“False information” labels that categorize posts that have been debunked by its fact-checkers will be added by Facebook and Instagram, the company announced.
The labels will appear on posts in Stories and Instagram’s main feed. Users will still be able to view the original post, but they’ll have to click “See Post” to get there.
Facebook and Instagram users who attempt to share a post that has previously been debunked will be warned. Before the post goes live, they’ll see a notice that fact-checkers say it contains false information, along with a link to more information. Users can still opt to share the post with their followers, but it will appear stamped with the “false information” label.
Facebook said that the labels below “will be shown on top of false and partly false photos and videos, including on top of Stories content on Instagram, and will link out to the assessment from the fact-checker”.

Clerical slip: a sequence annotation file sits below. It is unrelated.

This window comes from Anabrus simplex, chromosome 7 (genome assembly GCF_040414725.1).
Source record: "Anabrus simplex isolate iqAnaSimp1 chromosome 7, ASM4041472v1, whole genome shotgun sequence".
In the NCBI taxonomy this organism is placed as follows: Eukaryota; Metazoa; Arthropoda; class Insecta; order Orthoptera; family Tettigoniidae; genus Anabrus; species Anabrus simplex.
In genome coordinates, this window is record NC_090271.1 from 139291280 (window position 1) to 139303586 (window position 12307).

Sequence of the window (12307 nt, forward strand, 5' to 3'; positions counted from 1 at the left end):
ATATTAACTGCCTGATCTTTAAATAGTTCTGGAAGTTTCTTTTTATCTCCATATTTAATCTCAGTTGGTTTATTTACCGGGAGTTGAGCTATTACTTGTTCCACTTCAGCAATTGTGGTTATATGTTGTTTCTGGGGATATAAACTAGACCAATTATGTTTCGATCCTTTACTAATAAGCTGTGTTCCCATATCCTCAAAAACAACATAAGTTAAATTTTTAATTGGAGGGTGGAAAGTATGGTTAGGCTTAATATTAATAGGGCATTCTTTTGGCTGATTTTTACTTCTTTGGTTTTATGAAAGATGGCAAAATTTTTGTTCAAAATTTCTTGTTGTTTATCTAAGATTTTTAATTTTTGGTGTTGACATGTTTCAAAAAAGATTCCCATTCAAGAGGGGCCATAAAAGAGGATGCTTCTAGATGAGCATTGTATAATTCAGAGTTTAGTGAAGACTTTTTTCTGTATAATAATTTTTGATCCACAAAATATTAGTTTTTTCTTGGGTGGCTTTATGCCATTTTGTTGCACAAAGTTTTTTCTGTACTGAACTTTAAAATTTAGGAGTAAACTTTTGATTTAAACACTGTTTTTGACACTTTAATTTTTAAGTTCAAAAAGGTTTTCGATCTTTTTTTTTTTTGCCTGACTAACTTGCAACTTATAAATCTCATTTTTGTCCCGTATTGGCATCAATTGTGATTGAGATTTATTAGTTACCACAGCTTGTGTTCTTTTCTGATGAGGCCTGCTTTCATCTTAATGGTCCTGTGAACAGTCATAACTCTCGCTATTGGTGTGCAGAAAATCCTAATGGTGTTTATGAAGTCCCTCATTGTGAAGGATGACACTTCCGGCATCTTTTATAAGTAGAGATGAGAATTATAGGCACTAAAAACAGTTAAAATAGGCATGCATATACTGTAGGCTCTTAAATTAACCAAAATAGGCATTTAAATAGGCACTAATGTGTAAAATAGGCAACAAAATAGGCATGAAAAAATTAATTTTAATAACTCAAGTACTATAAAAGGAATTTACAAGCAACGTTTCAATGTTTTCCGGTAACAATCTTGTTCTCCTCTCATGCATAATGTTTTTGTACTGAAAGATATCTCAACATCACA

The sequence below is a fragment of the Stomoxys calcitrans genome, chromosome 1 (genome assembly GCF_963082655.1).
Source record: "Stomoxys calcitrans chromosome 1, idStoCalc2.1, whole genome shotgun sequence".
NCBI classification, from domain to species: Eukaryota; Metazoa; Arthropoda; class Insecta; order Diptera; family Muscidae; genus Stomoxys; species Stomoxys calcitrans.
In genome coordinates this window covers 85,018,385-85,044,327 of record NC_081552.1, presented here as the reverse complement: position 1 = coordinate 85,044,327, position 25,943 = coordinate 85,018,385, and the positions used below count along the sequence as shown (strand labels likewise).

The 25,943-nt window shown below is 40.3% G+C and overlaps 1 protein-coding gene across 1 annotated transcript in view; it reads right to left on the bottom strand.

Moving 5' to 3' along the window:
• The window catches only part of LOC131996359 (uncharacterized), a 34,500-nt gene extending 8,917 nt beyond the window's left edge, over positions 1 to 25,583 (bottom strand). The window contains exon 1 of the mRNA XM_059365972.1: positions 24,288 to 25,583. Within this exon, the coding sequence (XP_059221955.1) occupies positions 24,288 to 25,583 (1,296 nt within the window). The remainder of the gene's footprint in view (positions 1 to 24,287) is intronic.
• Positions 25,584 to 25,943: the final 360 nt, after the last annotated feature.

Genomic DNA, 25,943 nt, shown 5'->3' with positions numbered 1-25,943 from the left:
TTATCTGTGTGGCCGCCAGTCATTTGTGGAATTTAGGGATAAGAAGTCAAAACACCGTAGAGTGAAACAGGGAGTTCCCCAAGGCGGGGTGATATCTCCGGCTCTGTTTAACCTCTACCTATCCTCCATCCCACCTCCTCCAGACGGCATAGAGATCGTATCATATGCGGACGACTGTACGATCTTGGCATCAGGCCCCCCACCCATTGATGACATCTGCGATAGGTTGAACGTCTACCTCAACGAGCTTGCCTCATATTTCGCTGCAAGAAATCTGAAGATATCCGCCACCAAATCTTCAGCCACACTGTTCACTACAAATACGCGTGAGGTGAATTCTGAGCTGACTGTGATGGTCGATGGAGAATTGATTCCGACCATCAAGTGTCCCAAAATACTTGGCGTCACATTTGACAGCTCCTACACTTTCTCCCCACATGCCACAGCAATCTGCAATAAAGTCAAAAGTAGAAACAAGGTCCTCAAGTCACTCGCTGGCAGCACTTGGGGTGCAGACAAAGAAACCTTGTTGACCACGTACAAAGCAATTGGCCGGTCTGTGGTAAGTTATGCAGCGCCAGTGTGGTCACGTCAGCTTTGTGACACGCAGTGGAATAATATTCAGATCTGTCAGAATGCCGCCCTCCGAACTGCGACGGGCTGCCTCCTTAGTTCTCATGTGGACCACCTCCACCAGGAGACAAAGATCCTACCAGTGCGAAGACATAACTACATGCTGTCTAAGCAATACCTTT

While Facebook already down-ranks debunked posts in its News Feed, Instagram has instead focused on removing those posts from public-facing areas of the app, like hashtag pages and its Explore section.
A new pop-up will be introduced that will appear when people attempt to share posts on Instagram that include content that has been debunked by third-party fact-checkers.
The company’s efforts are focused primarily on the 2020 US election. However, it affirms: ” In many countries, including in the US, if we have signals that a piece of content is false, we temporarily reduce its distribution pending review by a third-party fact-checker”.
According to the second volume of report on interference in the 2016 US election released by the Senate Intelligence, “the Instagram social media platform was the most effective tool used by the IRA [ Internet Research Campaign ]to conduct its information operations campaign”.
That’s one of the key findings of the report as Facebook has long downplayed Instagram’s role in the Internet Research Agency Campaign.
Almost a year out from the 2020 elections in the US, Facebook is striving to avoid the 2016 debacle by taking concrete measures to combat the spread of fake news in the electoral context.
“We have a responsibility to stop abuse and election interference on our platform. That’s why we’ve made significant investments since 2016 to better identify new threats, close vulnerabilities and reduce the spread of viral misinformation and fake accounts”, the company said.